Athletes take pride in Pride House

ASHLEIGH JANSEN

 

For the first time at a major Australian sporting event, Pride House, which offers a safe and inclusive area for LGBTIQ+ athletes, volunteers and visitors, has opened its doors at Surfers Paradise.

Matthew Mitcham (centre) and the Pride House team. Photo: Luke Marsden

First established in Vancouver during the 2010 Winter Olympic and Paralympic Games, the Gold Coast Pride House has been created by local LGBTIQ+ (lesbian, gay, bisexual, transgender, intersex and queer) groups.

Endorsed in 2012 by celebrity ambassadors including Stephen Fry, David Furnish, and Peter Tatchell during the London Olympics, Pride House has made Australia its temporary home for the 2018 Commonwealth Games.

Hosted by Team Rainbow, a Queensland-based, not-for-profit organisation, and with the support of the Games organisation, Pride House offers a safe and inclusive space for the LGBTIQ+ community during major international sporting events.

Each day, Pride House is offering education and awareness sessions, social events, and a program of visual art and entertainment.

Pride House Gold Coast project manager Matt Hall said the house acted as a “voice for LGBTIQ+ communities throughout the Commonwealth”.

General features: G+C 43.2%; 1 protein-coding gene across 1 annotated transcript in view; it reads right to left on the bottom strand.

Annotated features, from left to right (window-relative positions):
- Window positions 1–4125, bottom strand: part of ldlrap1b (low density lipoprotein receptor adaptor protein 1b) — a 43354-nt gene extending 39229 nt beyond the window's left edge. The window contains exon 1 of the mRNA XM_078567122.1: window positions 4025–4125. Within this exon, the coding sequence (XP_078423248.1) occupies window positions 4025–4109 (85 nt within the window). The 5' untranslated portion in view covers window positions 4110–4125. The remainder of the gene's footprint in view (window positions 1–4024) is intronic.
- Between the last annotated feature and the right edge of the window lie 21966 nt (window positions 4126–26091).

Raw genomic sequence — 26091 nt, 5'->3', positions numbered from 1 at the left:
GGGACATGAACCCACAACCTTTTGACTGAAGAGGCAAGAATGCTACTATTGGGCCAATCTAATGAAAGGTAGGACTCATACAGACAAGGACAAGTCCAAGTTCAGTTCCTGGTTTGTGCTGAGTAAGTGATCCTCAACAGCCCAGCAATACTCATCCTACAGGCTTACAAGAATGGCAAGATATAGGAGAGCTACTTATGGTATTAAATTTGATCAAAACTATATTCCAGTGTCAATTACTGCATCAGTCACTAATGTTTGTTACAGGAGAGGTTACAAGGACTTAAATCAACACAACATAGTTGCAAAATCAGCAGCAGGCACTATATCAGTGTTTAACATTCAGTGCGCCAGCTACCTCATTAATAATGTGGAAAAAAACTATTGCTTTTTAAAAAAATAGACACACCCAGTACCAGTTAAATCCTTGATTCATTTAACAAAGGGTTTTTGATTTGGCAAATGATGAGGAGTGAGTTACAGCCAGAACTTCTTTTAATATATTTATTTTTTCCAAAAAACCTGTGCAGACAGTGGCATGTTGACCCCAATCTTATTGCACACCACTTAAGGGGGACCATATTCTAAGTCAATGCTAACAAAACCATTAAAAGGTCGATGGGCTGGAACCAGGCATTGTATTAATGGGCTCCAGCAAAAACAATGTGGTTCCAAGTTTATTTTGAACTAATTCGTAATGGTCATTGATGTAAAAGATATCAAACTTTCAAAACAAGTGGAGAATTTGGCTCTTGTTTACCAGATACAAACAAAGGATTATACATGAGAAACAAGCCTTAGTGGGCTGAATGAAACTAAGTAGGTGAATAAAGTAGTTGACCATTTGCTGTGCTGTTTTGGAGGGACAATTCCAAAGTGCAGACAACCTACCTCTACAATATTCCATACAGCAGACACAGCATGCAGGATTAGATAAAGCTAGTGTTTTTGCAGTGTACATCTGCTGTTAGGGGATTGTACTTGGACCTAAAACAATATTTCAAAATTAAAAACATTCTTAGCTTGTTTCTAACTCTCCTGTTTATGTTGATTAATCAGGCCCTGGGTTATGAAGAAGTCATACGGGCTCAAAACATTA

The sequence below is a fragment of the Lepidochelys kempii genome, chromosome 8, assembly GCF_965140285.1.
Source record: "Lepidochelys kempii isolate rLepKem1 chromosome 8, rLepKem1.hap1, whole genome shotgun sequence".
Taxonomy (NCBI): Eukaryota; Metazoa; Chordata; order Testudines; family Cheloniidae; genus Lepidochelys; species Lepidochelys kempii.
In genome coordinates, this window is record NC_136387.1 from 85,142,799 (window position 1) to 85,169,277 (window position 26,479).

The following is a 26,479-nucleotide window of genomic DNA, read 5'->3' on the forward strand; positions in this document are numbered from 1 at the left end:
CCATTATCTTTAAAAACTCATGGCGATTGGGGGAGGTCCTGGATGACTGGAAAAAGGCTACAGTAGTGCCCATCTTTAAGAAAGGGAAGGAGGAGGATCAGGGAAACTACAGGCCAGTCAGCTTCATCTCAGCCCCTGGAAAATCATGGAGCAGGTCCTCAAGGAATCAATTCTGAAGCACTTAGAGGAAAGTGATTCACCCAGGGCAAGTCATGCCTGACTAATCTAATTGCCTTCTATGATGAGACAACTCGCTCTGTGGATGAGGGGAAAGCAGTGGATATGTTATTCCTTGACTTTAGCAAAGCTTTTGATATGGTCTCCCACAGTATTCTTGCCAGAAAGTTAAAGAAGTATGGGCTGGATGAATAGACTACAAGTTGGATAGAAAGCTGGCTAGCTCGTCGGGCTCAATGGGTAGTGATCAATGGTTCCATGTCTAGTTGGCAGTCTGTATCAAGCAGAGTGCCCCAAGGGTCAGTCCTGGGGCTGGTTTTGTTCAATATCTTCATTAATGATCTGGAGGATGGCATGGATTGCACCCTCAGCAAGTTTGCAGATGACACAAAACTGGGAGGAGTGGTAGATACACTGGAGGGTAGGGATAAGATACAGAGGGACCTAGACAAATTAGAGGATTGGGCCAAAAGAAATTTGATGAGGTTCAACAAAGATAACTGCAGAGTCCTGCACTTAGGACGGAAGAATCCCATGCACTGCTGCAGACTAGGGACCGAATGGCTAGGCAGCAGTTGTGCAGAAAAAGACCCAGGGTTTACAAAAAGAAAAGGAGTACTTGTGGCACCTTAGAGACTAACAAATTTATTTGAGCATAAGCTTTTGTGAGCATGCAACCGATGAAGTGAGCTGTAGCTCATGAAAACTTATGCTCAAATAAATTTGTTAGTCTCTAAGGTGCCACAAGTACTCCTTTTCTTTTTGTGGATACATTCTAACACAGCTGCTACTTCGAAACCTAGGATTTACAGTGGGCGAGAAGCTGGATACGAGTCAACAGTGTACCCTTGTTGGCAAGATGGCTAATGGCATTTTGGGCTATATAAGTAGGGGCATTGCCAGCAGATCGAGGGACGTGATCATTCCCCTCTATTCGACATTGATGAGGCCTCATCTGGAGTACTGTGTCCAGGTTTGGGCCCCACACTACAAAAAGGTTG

“It is illegal in 69 per cent of the Commonwealth to be LGBTIQ+, and even punishable by death in some countries,” Mr Hall said.

“We must raise awareness through education for LGBTIQ+ human rights.”

The first openly gay male Olympic champion and Pride House ambassador, Australian diver Matthew Mitcham, said he was thrilled with the support the local Games organisation had put into the Pride House project.

“I think it’s really amazing that GOLDOC have put in so much thought and consideration into making this as inclusive a Games as possible,” he said.

“I came out before my Olympic debut (in Beijing in 2008) and it was 99.9 per cent overwhelmingly positive and supportive from the media.

“From the community it was just the most amazing experience, and it actually helped me too.

“I feel like sport is one of the last places where work needs to be done with homophobia, and so Pride House goes a long way to try and break down those barriers.”

Scottish Minister for Public Health and Sport Aileen Campbell was given a tour of Pride House and said she was delighted the tradition from the 2014 Glasgow Games was being continued.

“I think that’s a real focus I have as a Minister for Sports – [to] make sure that sport is inclusive, and that means for absolutely everybody – and that’s why there remains a real importance about having a venue like this at a big sporting gathering like the Commonwealth Games,” Ms Campbell said.

 

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